It is well known in certain circles that Rainbow Media chief exec Joshua Sapan collects art not from Christie’s or Sotheby’s but from the trash.
Art school leavings, curbside detritus — these are the sculptures and paintings that line the walls of his Penn Plaza office, Shelter Island vacation home and 3,700-square-foot apartment on the Upper East Side. Rescuing these hundreds of pieces from the dustbin of history offers Sapan a thrill no auction can match. “I’m attracted to the ecology of it,” he says.
But what strikes a visitor even more about his modest-sized office is how crammed it is with devices spanning a century of showbiz, everything from wood-paneled radios to late-model laptops.
The menagerie speaks to the rise of Sapan, 56, from a film buff renting 16mm prints from the back of his station wagon at the U. of Wisconsin to running a multimedia company. Sapan is up on tech and societal trends but also a published poet who can vividly recall scenes from Japanese existentialist film “Woman in the Dunes.” His eclectic tastes, personable style and drive to build brands have combined to take Rainbow to new heights.
Emmy wins for “Mad Men” and “Breaking Bad” continue to resonate and have given AMC some of that turn-of-the-century HBO mojo. The film world has taken note lately of IFC Films, whose video-on-demand strategy has found traction as it aims to offer consumers 100 films a year.
“Televisions are getting a lot bigger and also a lot smaller,” Sapan says, noting the proliferation of both mobile devices and flatscreen sets. “These proclamations about ratings declining and audiences diminishing are missing the point. The opportunities for content now are much greater because of all of the venues that are available.”
Seven-day Nielsen ratings, which take into account DVR viewings after the initial airdates, favor AMC and IFC in particular. Because Rainbow is owned by major cable operator Cablevision, the company has another incentive to use VOD as an additional tool to win brand loyalty.
“The perception of a brand’s value matters more than ratings,” Sapan says, noting how AMC’s recent success has brought a flood of new material. “They have so much more importance now that there are so many channels.”
Similarly, IFC, on his watch, has spent years persuading a roster of internationally acclaimed filmmakers that their festival darlings benefit from a day-and-date VOD push along with a theatrical run.
“Che,” acquired in Toronto, is the peak of that sales pitch. The Wild Bunch two-parter directed by Steven Soderbergh, which reportedly cost more than $60 million, was acquired for a tiny fraction of that. It will enjoy a “road show” theatrical bow reminiscent of Sapan’s four-walling days in Wisconsin, but will be on VOD the same day.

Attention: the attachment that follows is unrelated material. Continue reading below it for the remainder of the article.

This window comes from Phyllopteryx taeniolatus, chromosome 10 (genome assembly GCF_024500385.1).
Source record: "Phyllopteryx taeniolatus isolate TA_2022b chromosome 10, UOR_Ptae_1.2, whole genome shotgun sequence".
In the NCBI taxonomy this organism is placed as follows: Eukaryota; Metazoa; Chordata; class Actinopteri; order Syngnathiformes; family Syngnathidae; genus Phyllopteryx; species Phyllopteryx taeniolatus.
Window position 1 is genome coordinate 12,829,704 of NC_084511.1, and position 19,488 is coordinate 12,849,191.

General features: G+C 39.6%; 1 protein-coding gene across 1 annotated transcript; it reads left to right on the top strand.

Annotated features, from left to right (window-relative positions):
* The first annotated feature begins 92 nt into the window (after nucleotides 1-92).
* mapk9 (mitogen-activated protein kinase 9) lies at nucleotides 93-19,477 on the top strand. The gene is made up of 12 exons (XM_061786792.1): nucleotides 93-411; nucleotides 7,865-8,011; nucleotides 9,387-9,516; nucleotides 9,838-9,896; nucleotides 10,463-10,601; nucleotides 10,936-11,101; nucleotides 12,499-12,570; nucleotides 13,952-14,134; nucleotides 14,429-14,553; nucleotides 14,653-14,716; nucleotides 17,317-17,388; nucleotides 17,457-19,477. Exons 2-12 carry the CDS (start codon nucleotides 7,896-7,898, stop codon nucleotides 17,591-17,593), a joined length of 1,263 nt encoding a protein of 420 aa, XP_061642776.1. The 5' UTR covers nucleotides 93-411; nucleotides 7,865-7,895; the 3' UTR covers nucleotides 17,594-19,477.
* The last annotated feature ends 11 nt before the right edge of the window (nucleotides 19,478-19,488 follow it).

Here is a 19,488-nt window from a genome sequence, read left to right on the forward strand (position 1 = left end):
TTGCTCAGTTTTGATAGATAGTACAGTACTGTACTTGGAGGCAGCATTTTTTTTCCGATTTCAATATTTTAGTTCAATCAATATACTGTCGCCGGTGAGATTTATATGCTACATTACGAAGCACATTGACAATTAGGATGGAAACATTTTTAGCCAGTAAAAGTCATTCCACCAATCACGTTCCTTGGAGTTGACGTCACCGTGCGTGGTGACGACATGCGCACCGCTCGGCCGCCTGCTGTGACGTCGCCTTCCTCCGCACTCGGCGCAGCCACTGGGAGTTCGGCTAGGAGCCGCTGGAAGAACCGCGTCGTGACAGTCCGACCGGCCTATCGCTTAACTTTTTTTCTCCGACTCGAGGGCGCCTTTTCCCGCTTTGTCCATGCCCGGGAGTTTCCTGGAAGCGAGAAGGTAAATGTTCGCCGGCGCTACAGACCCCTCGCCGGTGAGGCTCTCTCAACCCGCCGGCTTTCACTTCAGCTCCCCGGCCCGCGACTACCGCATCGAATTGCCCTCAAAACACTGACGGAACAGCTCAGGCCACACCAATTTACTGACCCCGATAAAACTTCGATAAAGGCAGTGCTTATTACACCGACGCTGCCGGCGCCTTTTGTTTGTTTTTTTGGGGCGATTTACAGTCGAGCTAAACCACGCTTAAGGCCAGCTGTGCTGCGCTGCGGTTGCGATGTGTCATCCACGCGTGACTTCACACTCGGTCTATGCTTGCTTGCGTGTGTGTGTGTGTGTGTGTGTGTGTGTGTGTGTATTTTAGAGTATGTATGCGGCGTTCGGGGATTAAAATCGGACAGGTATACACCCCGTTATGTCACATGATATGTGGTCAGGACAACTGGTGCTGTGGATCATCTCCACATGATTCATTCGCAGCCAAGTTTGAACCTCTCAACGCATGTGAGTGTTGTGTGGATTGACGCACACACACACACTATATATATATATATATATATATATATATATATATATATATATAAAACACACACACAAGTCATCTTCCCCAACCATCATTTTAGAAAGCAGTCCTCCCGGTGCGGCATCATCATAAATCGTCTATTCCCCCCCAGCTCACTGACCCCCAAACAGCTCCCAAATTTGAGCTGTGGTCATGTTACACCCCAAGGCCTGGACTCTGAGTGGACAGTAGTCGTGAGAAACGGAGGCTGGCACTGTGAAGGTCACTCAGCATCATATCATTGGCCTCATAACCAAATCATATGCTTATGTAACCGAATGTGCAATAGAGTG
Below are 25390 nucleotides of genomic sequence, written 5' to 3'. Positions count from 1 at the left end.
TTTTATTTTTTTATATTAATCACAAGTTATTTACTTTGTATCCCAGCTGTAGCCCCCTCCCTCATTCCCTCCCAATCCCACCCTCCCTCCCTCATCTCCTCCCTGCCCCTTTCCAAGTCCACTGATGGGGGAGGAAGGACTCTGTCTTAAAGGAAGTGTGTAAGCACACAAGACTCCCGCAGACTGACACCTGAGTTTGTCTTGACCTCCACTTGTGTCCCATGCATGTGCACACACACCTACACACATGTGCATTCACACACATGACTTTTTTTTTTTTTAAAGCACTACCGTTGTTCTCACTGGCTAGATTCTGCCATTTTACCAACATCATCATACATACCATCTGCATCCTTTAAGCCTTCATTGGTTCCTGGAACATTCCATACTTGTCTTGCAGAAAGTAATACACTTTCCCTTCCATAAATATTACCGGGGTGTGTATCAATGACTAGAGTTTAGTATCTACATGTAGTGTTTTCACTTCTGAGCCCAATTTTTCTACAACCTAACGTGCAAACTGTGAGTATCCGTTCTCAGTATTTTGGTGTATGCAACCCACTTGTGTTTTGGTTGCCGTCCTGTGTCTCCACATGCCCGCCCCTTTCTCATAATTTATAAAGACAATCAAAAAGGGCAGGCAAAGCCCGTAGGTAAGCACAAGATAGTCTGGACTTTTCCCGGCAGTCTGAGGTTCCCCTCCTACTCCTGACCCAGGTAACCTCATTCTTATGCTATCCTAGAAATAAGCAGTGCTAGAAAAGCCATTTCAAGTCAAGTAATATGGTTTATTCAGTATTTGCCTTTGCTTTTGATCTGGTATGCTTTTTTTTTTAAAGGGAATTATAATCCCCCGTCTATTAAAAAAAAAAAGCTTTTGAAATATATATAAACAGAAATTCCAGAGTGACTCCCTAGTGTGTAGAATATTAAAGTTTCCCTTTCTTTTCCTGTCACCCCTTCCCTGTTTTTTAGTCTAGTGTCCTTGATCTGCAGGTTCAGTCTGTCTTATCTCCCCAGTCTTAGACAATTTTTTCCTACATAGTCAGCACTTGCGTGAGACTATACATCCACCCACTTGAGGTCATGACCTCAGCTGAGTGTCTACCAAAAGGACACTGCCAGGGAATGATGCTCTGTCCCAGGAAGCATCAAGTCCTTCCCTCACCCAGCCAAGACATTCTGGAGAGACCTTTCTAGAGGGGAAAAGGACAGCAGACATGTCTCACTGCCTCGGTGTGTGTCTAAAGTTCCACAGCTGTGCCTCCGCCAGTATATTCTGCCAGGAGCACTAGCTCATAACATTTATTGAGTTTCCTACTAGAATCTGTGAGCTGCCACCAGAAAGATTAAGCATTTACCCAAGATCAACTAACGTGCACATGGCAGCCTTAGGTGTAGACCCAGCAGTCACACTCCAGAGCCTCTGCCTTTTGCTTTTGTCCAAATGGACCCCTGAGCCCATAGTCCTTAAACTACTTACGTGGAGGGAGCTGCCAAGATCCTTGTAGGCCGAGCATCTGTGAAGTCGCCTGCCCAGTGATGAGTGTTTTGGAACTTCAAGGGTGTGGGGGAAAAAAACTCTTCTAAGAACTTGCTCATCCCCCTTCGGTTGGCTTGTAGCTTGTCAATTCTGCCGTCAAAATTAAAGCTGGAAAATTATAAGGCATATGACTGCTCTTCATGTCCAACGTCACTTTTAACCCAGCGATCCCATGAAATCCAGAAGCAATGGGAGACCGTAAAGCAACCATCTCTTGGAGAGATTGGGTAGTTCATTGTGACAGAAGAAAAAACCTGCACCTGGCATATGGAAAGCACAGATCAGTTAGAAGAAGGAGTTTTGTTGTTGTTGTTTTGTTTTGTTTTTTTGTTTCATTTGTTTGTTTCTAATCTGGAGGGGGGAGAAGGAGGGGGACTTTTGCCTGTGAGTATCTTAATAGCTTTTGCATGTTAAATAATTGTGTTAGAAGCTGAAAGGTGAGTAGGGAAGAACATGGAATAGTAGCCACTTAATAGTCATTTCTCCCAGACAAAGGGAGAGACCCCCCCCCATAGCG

Clad in jeans and a gunmetal-gray dress shirt, Sapan visibly enjoys analyzing the evolution of his business since his stint as a young exec at pay cabler Uptown, essentially Gotham’s version of the Z Channel. Tall and thin, his thick brown eyebrows waver animatedly when he tosses off self-deprecating lines (“I need to be careful with what I say so I don’t shame myself with candor”).
Two subjects Sapan unhesitatingly dodges are the prospect of renewing “Mad Men,” possibly via a long-term deal with creator Matt Weiner, and whether Rainbow could be sold. Sapan’s uber-bosses, Charles and James Dolan, said recently they are reviewing all Cablevision assets with a possible spinoff or sale in mind.
That move followed the acquisition of the Sundance Channel and the Newsday newspaper. Also in the Rainbow stable are the IFC channel, women’s channel We and Voom, a suite of 15 nascent high-definition channels whose creation Sapan oversaw in 2005.
Any strategic moves are undoubtedly on hold in the current economy, however.
Sapan came aboard as prexy of Bravo and AMC in 1987, when Bravo was a pay channel with 200,000 subscribers and American Movie Classics belied its name by rerunning “Jaws 3-D.” He came to the channels from a seven-year run at Showtime, where he met his wife, longtime exec Ann Foley who recently left the biz to spend more time with their 12- year-old daughter and 14-year-old son.
After Wisconsin, the New York native worked as UA-Columbia Cable as a volunteer. “I knew from an early age that I wanted to go into television,” he says. “There was never any doubt.” There was division in the household as to the medium, though. Sapan’s dad made smallscreen ads, while his stage actress mother hated TV.
Always a lover of classic movie theaters even as he climbed the TV ladder, Sapan used his own funds to buy the Greenport Theater on Long Island’s North Fork a few years ago. Built in 1939, it has been expanded to four screens and a gallery for art, discarded or not.
Walking out his office into the hallway, he pauses by an old-fashioned, brass-framed mail chute, one of the few remnants of the made-over building’s 1923 bones.
“I always wonder how that’s still here,” he marvels when a visitor takes note of the chute. “I’ll be standing in this modern space and then be fascinated when a piece of mail drops down. I can’t believe people still use that thing!”